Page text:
Very early in professional development, Army leaders are taught how to clearly identify a problem as the first task in problem solving. Knowing the dynamics of a problem enhances a leader's ability to scope the issue, understand the risk, allocate resources, develop courses of action and execute. In providing capability to the warfighter, it is the role of leadership at the PM and TCM to identify any problems that prevent their organizations from working through requirement-related issues. It is imperative for leaders to chart the path to success from concept to end item. This is achieved through coordinated action between the TCM and the PM by developing, delivering and sustaining a capability to the end user. This involves not just giving the warfighter something, but giving the warfighter something that is defined and associated with the problems and barriers in their current or future operating environments.
Much like an operational organization, the command climate and command philosophy have significant effects on how the members of the PM and TCM interrelate. With that, leadership at both offices must communicate openly and nurture a productive and positive relationship with action officers and document writers.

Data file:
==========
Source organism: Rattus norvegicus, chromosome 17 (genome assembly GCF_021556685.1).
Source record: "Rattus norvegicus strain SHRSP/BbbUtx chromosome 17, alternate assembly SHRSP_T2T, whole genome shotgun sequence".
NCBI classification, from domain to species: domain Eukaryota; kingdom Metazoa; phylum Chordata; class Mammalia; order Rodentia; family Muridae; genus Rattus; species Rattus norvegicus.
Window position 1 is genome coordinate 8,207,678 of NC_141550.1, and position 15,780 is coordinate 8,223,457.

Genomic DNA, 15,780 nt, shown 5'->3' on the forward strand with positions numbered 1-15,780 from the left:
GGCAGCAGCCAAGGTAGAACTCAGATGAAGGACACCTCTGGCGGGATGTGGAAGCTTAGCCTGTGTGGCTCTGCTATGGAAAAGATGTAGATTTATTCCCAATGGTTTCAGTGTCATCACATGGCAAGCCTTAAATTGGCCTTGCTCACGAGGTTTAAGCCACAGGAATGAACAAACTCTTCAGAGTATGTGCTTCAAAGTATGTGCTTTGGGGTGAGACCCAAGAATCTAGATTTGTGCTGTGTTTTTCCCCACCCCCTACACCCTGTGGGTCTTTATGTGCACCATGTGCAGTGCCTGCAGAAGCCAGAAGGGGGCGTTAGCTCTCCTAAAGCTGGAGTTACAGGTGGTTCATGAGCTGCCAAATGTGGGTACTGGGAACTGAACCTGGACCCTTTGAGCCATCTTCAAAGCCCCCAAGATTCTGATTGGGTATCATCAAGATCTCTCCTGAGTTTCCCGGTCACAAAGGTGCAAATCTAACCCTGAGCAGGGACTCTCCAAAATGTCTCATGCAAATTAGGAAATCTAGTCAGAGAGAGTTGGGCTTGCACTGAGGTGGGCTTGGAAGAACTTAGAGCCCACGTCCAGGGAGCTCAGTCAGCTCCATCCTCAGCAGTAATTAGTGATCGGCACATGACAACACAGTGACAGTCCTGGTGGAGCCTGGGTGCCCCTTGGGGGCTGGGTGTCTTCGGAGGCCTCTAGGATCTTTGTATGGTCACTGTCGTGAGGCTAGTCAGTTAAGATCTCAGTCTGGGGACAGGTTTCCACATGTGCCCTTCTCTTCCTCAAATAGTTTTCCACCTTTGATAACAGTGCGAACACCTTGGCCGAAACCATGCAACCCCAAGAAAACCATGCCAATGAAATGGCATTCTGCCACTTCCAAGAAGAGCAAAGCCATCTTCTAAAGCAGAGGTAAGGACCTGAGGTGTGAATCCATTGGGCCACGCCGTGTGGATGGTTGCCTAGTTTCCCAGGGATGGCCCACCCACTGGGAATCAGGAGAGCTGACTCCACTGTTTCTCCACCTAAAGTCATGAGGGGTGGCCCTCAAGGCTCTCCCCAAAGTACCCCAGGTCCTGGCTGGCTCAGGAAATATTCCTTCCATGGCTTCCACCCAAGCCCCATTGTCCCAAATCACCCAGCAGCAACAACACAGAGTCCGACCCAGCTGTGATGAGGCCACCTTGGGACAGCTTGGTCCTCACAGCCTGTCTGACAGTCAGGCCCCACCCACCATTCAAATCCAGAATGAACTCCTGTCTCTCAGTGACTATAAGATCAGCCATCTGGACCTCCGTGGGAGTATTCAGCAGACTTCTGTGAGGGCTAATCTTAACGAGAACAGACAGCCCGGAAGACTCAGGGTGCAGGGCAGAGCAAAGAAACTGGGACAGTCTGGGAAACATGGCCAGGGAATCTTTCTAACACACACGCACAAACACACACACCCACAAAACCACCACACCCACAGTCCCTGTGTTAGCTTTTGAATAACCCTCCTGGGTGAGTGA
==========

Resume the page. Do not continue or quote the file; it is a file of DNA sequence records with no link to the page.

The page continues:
The relationship between the two organizations cannot be exclusive to leadership because very often leaders rely heavily on the experience and advice of senior capability managers and assistant PMs. These individuals have often been in the management offices since the capability was conceived and have significant influence and knowledge. The first step in establishing this cross-organization relationship is face-to-face interaction, which is imperative in any interpersonal encounter. Video teleconferences (VTC) are worthy, but a temporary duty trip to the TCM or PMO can pay huge dividends and avoid confusion, miscommunication, wasted labor and time. Simply put, leaders need to work together and "troop the line" between TCMs, PMs and stakeholders to ensure the war?fighter is getting the right equipment that is operationally sustainable and on time.